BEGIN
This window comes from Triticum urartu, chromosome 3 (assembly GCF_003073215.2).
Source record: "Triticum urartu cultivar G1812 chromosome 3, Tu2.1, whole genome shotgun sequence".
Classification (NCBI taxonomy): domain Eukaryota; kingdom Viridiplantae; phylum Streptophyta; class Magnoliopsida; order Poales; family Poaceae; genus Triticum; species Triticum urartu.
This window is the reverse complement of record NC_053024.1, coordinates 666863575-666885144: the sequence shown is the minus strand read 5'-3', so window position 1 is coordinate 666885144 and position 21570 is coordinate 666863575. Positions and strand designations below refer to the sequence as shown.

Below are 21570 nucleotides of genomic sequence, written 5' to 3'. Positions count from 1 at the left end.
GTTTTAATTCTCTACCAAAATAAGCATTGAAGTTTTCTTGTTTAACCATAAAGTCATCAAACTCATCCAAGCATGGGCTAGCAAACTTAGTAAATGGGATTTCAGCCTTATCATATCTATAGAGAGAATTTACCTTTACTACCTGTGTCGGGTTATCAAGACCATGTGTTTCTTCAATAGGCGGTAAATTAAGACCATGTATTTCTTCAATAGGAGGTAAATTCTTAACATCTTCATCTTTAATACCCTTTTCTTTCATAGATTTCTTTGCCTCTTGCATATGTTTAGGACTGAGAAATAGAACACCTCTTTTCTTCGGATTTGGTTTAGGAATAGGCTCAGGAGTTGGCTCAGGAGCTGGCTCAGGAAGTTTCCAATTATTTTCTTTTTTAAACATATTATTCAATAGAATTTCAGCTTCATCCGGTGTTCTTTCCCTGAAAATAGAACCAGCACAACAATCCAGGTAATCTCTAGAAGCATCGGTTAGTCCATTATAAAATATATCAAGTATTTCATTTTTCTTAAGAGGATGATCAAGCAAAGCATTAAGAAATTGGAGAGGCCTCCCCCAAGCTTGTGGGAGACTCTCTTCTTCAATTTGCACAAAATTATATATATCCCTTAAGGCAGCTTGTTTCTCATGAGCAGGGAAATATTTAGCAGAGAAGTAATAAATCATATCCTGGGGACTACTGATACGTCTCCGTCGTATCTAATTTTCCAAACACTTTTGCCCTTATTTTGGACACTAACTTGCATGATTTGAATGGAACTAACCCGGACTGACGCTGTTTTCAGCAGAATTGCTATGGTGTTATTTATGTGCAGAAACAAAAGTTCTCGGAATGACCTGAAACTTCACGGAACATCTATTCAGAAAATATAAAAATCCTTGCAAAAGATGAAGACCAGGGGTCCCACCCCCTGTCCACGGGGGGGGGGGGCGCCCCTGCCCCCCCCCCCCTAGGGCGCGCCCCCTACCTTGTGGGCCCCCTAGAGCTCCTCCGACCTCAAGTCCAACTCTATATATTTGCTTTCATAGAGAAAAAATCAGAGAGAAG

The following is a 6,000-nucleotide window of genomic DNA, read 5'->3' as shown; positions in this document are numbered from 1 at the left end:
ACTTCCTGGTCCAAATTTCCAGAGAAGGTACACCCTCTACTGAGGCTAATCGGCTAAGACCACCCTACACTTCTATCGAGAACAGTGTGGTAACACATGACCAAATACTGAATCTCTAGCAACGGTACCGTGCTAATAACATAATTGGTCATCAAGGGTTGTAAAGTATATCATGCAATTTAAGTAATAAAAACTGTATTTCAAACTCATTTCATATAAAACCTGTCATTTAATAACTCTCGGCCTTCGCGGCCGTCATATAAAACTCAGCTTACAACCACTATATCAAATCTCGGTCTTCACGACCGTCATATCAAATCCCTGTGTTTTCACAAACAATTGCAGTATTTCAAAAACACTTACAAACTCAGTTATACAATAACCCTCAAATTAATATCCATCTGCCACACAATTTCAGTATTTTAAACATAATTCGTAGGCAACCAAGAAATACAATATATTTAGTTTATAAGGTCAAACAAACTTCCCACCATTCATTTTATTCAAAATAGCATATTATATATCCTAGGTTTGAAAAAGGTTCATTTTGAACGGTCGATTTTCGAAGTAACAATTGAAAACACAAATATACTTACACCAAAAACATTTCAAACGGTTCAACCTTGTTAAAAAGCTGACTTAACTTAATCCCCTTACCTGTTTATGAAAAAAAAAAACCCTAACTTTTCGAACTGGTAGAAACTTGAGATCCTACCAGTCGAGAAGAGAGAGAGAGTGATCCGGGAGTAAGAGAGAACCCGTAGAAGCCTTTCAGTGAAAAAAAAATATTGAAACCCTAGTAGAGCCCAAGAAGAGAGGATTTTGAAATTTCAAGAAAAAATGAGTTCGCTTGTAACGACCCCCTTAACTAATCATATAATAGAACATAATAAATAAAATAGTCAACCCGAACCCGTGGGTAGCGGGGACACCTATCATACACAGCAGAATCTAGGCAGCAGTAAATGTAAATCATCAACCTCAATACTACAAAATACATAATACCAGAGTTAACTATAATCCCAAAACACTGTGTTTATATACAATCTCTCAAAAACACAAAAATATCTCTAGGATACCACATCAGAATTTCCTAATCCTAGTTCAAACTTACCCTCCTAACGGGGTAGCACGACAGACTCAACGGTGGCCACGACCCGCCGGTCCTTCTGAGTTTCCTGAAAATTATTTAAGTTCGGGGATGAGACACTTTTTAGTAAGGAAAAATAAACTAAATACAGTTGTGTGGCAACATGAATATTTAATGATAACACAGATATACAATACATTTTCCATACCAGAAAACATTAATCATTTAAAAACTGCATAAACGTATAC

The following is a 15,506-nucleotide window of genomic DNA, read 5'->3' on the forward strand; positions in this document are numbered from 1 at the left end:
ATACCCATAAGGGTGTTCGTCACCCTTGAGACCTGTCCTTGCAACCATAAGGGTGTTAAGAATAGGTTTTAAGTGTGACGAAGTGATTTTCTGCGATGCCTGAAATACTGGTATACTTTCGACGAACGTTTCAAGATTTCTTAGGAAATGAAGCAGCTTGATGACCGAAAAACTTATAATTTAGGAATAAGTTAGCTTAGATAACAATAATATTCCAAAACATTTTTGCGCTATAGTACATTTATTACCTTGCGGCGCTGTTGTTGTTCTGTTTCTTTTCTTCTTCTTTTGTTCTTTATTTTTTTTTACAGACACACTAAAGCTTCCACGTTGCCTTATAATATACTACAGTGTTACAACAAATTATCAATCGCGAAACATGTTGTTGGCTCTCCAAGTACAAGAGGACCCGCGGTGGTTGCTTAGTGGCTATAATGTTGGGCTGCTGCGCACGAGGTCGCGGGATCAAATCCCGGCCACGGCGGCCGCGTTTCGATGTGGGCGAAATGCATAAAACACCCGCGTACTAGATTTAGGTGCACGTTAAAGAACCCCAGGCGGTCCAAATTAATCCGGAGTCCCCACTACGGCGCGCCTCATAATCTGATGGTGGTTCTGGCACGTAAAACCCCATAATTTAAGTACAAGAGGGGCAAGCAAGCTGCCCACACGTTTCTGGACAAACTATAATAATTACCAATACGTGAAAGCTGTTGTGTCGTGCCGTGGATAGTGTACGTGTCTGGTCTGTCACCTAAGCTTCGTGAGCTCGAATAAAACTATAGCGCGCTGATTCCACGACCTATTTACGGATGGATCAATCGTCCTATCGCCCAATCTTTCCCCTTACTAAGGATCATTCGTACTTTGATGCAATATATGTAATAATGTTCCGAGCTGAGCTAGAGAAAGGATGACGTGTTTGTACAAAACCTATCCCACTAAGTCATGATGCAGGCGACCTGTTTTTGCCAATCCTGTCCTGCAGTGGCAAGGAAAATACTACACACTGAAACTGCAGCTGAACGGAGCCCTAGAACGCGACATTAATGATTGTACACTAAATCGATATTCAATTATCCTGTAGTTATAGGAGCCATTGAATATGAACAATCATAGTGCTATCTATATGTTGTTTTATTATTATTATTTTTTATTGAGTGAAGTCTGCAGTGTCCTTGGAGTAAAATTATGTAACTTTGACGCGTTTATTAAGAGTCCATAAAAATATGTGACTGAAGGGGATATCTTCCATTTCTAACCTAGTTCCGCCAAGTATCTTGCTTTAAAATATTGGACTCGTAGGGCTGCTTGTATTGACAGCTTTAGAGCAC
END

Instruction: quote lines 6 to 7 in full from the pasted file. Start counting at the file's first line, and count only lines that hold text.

GTTTTAATTCTCTACCAAAATAAGCATTGAAGTTTTCTTGTTTAACCATAAAGTCATCAAACTCATCCAAGCATGGGCTAGCAAACTTAGTAAATGGGATTTCAGCCTTATCATATCTATAGAGAGAATTTACCTTTACTACCTGTGTCGGGTTATCAAGACCATGTGTTTCTTCAATAGGCGGTAAATTAAGACCATGTATTTCTTCAATAGGAGGTAAATTCTTAACATCTTCATCTTTAATACCCTTTTCTTTCATAGATTTCTTTGCCTCTTGCATATGTTTAGGACTGAGAAATAGAACACCTCTTTTCTTCGGATTTGGTTTAGGAATAGGCTCAGGAGTTGGCTCAGGAGCTGGCTCAGGAAGTTTCCAATTATTTTCTTTTTTAAACATATTATTCAATAGAATTTCAGCTTCATCCGGTGTTCTTTCCCTGAAAATAGAACCAGCACAACAATCCAGGTAATCTCTAGAAGCATCGGTTAGTCCATTATAAAATATATCAAGTATTTCATTTTTCTTAAGAGGATGATCAAGCAAAGCATTAAGAAATTGGAGAGGCCTCCCCCAAGCTTGTGGGAGACTCTCTTCTTCAATTTGCACAAAATTATATATATCCCTTAAGGCAGCTTGTTTCTCATGAGCAGGGAAATATTTAGCAGAGAAGTAATAAATCATATCCTGGGGACTACTGATACGTCTCCGTCGTATCTAATTTTCCAAACACTTTTGCCCTTATTTTGGACACTAACTTGCATGATTTGAATGGAACTAACCCGGACTGACGCTGTTTTCAGCAGAATTGCTATGGTGTTATTTATGTGCAGAAACAAAAGTTCTCGGAATGACCTGAAACTTCACGGAACATCTATTCAGAAAATATAAAAATCCTTGCAAAAGATGAAGACCAGGGGTCCCACCCCCTGTCCACGGGGGGGGGGGGCGCCCCTGCCCCCCCCCCCCTAGGGCGCGCCCCCTACCTTGTGGGCCCCCTAGAGCTCCTCCGACCTCAAGTCCAACTCTATATATTTGCTTTCATAGAGAAAAAATCAGAGAGAAG

The following is a 6,000-nucleotide window of genomic DNA, read 5'->3' as shown; positions in this document are numbered from 1 at the left end: